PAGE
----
The School of Religion, Philosophy and Classics (SRPC) in the College of Humanities hosted the 40th Annual Congress of the Association for the Study of Religion in Southern Africa (ASRSA), from 15 to 16 August 2018.
The Congress, held at UKZN’s Howard College campus, brought together more than 50 religion scholars from across southern Africa, the UK, EU and Japan. Themed Religion, History and Materiality, the Congress featured a wide array of sessions including witchcraft, clothing, gender, language, marginality, ethics, aesthetics, economics and education.
ASRSA President, Professor Maria Frahm-Arp, said, ‘This is an exciting and historic year for ASRSA as we celebrate our 40th anniversary. It is exciting because it provides us with an opportunity to not only celebrate the history of ASRSA, but also launch the Festschrift for Professor Martin Prozesky, one of our celebrated intellectuals and world-renowned ethics specialist, who is also a founder member of ASRSA and founding editor of our journal.’ ASRSA was founded at the then University of Durban Westville (now UKZN) in 1978.
UKZN’s Dr Federico Settler, a specialist in the Sociology of Religion, delivered the keynote address titled Race and Materiality in African Religious Contexts.
As an expert on race and religion, Settler examined recent scholarship on materiality and religion, pointing out that ‘race has been neglected when religion scholars privilege materiality (visuality, space, senses) and ritual studies at the expense of Black subjectivity, often leaving the Black subject as an extension or artefact of the religious and ethnographic contexts being studied.’
In his argument, Settler also explored the importance of the ‘turn to Black/ African materialities’ of existence, especially with regard to what this turn implies for the ‘location of the Black body in the taxonomy of things,’ and ‘how particular bodies are scripted or erased, in the critique of imperial religious discourse,’ in the study of religion in postcolonial contexts.
He also importantly pointed out that ‘we cannot ignore Black embodiment, as it represents disruptions to what constitute religion, and [also] then centring race with respect to ways of knowing and being in African religious contexts.’
Another highlight of ASRSA 40 was the hosting of a Gandhi Memorial Lecture commemorating the historical, philosophical, spiritual and ethical legacy of Mahatma Gandhi 70 years after his assassination in India. A renowned Gandhi scholar, Professor Judith M Brown (Oxford), was hosted by SRPC, UKZN, and delivered the Gandhi Memorial Lecture on Wednesday, 15 August 2018.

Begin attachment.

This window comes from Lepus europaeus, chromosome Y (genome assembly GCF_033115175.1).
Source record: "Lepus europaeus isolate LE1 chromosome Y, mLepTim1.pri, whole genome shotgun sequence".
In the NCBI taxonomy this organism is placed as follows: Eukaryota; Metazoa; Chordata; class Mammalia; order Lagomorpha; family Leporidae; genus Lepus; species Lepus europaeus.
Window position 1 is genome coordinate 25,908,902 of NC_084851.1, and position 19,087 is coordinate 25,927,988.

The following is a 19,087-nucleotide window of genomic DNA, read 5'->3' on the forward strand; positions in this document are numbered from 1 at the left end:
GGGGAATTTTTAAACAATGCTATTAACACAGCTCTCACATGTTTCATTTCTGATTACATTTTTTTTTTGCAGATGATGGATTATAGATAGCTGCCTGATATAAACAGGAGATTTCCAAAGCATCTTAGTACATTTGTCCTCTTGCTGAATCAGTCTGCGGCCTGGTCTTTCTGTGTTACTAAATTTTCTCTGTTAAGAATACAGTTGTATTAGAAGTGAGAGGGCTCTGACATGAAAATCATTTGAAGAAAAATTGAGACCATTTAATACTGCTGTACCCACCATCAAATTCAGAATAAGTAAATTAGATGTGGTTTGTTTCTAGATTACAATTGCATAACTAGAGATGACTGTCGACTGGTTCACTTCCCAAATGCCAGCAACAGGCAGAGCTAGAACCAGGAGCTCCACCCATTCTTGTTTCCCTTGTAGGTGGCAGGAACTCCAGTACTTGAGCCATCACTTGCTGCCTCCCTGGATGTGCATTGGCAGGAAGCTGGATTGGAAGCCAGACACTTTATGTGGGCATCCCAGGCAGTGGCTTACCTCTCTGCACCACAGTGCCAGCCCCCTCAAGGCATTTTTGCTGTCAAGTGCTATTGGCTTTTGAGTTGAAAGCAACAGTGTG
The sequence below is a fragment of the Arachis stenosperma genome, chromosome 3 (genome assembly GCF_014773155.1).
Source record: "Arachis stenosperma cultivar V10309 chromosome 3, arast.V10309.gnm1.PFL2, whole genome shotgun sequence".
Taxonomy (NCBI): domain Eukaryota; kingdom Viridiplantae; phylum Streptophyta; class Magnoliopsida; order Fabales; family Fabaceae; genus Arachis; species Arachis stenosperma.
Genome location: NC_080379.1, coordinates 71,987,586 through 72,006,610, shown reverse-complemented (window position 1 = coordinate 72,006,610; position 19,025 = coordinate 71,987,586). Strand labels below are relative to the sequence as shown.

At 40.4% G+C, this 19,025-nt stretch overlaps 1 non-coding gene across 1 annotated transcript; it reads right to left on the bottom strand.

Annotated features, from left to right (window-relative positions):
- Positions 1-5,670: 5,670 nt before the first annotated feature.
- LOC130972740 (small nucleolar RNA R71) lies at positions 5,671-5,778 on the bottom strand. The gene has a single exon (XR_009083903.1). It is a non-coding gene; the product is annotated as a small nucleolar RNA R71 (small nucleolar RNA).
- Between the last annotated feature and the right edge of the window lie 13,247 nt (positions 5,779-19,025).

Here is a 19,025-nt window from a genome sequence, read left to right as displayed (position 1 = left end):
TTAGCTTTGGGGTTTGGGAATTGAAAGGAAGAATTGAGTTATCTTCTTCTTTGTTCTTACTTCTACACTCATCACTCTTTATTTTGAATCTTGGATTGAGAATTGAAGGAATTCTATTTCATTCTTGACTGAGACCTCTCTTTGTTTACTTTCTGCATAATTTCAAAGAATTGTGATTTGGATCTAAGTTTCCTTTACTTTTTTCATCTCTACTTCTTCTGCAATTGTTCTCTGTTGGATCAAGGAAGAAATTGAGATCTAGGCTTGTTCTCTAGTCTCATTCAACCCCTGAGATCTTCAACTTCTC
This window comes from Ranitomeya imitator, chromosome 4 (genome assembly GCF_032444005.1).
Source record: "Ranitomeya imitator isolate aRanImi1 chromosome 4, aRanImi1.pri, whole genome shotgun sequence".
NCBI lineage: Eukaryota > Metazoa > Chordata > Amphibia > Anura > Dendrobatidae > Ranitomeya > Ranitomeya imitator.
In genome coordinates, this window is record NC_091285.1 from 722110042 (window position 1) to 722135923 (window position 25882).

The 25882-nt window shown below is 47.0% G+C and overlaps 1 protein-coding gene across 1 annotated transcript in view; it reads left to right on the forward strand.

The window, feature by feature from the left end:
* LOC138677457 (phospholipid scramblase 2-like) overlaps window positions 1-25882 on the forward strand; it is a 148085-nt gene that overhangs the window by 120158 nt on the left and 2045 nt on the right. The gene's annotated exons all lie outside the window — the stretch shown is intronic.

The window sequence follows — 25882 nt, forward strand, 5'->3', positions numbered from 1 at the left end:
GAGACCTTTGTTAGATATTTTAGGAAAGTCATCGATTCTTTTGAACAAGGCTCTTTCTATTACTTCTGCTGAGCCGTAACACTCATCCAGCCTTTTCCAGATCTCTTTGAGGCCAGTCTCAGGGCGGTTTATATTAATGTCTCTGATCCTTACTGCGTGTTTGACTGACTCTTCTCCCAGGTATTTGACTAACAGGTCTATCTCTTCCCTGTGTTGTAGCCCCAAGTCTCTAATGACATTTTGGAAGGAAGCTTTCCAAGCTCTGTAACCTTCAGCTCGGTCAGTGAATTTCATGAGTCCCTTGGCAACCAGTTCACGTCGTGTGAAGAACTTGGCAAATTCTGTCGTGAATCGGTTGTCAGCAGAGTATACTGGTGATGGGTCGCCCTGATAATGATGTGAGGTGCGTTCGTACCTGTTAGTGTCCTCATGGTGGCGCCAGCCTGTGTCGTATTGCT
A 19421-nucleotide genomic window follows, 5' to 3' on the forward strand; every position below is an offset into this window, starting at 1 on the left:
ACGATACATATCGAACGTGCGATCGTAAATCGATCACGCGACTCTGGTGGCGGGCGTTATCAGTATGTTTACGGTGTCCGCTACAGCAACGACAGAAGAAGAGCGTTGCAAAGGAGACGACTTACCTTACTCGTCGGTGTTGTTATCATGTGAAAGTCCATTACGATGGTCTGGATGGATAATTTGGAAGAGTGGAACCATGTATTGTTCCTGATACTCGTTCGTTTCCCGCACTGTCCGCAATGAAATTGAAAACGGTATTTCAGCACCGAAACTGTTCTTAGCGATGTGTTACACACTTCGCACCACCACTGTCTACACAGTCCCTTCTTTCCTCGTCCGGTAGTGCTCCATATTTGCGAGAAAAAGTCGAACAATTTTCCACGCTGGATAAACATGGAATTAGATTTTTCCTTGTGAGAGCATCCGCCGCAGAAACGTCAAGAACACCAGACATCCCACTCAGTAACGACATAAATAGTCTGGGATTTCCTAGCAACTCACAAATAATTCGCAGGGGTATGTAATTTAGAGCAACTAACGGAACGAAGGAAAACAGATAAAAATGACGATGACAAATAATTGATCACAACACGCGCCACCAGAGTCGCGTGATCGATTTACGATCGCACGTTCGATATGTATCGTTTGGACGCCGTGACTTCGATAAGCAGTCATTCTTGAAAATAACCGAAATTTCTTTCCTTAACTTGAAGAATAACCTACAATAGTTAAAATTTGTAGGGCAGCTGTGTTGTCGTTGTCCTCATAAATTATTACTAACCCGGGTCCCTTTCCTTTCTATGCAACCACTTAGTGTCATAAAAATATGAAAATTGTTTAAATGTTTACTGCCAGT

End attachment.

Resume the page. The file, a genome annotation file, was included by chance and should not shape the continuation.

Frahm-Arp said, ‘This particular conference has given us an opportunity to reflect on the history of religion in southern Africa as well as some of the key trends in religious practices at the moment. In the age of Neo-liberal Capitalism, religions are deeply engaged with questions of materiality and the different papers reflected and examined how religions engage with the material world.’
Reflecting on the conference as a whole, Frahm-Arp said, ‘It was an exciting programme and the line-up of papers reflected the interesting work that is happening in the scholarship of Religion Studies over a broad spectrum.’ She also indicated that the ASRSA editorial team will devote at least one of their journal issues, of the Journal for the Study of Religion in Southern Africa (JSR), to the best of the conference papers following the review process.
The JSR is available at:
and, on JSTOR’s Open access platform at: https://www.jstor.org/journal/jstudyreligion
The Dean and Head of UKZN’s School of Religion, Philosophy and Classics, Professor David Spurrett congratulated all those who helped to organise the conference, including the local organising committee under the leadership of Dr Sibusiso Masondo and Ms Beverly Vencatsamy, who both did a sterling job. ‘They set a standard that will be difficult to achieve in upcoming conferences at UKZN,’ he said.
Words: Raylene Captain-Hasthibeer
Photograph: Albert Hirasen